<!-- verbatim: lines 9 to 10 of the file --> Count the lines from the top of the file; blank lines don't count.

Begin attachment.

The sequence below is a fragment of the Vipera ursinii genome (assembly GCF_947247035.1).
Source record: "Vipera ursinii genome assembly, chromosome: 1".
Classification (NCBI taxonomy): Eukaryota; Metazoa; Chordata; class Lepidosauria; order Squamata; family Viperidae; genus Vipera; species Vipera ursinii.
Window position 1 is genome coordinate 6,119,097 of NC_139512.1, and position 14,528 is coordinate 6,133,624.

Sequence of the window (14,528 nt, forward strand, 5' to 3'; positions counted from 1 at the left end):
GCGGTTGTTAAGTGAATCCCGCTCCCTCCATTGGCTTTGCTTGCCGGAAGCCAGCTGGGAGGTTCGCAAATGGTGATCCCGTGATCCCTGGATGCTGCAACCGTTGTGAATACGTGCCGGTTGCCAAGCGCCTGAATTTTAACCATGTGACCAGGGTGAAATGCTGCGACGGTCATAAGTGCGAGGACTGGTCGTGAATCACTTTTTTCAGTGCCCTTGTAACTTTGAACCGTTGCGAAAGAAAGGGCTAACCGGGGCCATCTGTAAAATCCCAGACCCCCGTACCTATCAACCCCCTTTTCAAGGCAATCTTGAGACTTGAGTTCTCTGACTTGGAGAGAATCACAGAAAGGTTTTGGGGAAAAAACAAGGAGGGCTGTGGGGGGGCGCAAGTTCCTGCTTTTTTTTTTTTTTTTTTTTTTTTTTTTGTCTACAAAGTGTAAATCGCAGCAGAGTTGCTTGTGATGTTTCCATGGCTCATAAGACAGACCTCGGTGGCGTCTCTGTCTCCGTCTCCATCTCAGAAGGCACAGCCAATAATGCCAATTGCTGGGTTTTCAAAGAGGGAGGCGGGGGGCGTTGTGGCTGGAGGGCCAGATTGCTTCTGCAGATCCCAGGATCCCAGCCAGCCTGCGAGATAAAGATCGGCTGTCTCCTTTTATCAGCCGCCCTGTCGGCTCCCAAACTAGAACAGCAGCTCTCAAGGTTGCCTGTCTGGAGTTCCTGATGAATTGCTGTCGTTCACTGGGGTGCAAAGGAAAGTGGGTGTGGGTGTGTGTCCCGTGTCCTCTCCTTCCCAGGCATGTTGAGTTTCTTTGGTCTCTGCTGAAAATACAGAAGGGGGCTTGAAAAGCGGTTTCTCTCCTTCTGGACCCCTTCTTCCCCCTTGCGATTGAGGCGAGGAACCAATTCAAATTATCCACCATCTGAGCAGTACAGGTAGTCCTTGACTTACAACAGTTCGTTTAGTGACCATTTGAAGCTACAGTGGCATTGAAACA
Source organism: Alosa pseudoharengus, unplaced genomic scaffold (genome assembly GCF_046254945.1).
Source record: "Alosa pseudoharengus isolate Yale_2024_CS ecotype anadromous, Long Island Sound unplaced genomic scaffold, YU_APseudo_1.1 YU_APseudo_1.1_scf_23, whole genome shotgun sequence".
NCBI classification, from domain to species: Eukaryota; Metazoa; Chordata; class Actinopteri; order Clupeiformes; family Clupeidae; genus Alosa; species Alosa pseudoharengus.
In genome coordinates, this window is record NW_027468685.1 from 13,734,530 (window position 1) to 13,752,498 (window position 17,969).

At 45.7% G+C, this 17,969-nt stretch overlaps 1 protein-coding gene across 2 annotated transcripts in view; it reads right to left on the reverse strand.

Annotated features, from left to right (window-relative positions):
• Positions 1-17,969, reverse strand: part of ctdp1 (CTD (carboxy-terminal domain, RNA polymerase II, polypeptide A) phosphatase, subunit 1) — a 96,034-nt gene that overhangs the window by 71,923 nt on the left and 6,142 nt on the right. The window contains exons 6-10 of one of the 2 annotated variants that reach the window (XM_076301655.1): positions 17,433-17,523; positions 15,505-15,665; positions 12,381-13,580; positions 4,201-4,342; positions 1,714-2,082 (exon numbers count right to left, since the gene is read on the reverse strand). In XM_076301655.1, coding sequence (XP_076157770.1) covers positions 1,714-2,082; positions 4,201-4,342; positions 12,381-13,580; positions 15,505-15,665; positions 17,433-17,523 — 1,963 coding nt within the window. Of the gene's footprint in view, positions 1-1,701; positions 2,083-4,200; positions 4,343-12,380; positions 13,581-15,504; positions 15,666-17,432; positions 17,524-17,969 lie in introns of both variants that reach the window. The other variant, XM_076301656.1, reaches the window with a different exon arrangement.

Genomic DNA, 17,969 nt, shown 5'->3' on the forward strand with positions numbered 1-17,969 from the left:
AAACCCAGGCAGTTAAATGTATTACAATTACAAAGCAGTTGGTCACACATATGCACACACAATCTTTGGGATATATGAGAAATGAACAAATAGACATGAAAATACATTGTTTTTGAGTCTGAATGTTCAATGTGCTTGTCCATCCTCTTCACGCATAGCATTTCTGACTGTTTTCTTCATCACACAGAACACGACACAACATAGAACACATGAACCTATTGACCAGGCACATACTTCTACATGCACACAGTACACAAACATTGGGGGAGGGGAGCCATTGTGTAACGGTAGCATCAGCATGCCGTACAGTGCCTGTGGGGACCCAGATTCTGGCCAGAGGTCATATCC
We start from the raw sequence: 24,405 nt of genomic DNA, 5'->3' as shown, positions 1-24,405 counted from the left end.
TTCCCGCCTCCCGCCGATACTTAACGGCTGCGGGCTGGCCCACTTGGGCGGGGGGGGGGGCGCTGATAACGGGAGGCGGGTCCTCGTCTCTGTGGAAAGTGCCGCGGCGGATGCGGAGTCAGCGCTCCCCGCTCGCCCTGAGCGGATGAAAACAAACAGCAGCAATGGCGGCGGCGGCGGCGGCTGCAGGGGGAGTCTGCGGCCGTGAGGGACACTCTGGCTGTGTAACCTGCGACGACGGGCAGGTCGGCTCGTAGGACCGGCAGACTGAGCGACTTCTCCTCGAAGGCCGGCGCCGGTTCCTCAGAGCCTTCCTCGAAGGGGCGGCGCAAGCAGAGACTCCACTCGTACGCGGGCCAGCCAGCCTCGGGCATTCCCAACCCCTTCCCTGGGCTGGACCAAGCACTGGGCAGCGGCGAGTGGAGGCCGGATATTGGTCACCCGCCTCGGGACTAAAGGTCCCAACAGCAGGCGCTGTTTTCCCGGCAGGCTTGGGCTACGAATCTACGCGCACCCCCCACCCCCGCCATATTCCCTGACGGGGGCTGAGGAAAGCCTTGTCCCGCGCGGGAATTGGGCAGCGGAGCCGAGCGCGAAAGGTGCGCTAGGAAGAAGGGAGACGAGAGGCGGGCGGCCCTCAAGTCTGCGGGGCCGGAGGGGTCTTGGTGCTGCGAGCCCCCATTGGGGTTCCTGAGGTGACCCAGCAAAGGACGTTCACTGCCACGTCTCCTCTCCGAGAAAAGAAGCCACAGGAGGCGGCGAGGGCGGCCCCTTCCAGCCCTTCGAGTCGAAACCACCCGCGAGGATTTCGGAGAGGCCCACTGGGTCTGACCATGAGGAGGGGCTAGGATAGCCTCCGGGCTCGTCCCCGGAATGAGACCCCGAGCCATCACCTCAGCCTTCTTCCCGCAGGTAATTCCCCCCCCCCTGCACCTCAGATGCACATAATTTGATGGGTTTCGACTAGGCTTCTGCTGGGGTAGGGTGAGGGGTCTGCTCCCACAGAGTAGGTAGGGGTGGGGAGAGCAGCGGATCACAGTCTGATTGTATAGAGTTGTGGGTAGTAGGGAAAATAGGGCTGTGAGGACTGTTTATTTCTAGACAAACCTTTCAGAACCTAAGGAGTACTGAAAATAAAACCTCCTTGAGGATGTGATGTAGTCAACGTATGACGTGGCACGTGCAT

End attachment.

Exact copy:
NCBI classification, from domain to species: Eukaryota; Metazoa; Chordata; class Actinopteri; order Clupeiformes; family Clupeidae; genus Alosa; species Alosa pseudoharengus.
In genome coordinates, this window is record NW_027468685.1 from 13,734,530 (window position 1) to 13,752,498 (window position 17,969).